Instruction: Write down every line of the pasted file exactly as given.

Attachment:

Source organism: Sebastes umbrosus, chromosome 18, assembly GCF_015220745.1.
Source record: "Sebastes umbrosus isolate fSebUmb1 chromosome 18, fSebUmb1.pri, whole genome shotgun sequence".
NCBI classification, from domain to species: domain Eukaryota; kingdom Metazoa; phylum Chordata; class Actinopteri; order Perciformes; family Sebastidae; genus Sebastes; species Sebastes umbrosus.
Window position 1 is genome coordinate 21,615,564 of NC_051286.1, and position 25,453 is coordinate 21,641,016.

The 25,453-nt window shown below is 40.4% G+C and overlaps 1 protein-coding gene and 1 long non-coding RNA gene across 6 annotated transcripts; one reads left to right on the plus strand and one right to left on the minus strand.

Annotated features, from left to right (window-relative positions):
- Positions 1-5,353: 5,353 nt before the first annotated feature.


Source organism: Sebastes umbrosus, chromosome 18, assembly GCF_015220745.1.
Source record: "Sebastes umbrosus isolate fSebUmb1 chromosome 18, fSebUmb1.pri, whole genome shotgun sequence".
NCBI classification, from domain to species: domain Eukaryota; kingdom Metazoa; phylum Chordata; class Actinopteri; order Perciformes; family Sebastidae; genus Sebastes; species Sebastes umbrosus.
Window position 1 is genome coordinate 21,615,564 of NC_051286.1, and position 25,453 is coordinate 21,641,016.

The 25,453-nt window shown below is 40.4% G+C and overlaps 1 protein-coding gene and 1 long non-coding RNA gene across 6 annotated transcripts; one reads left to right on the plus strand and one right to left on the minus strand.

Annotated features, from left to right (window-relative positions):
- Positions 1-5,353: 5,353 nt before the first annotated feature.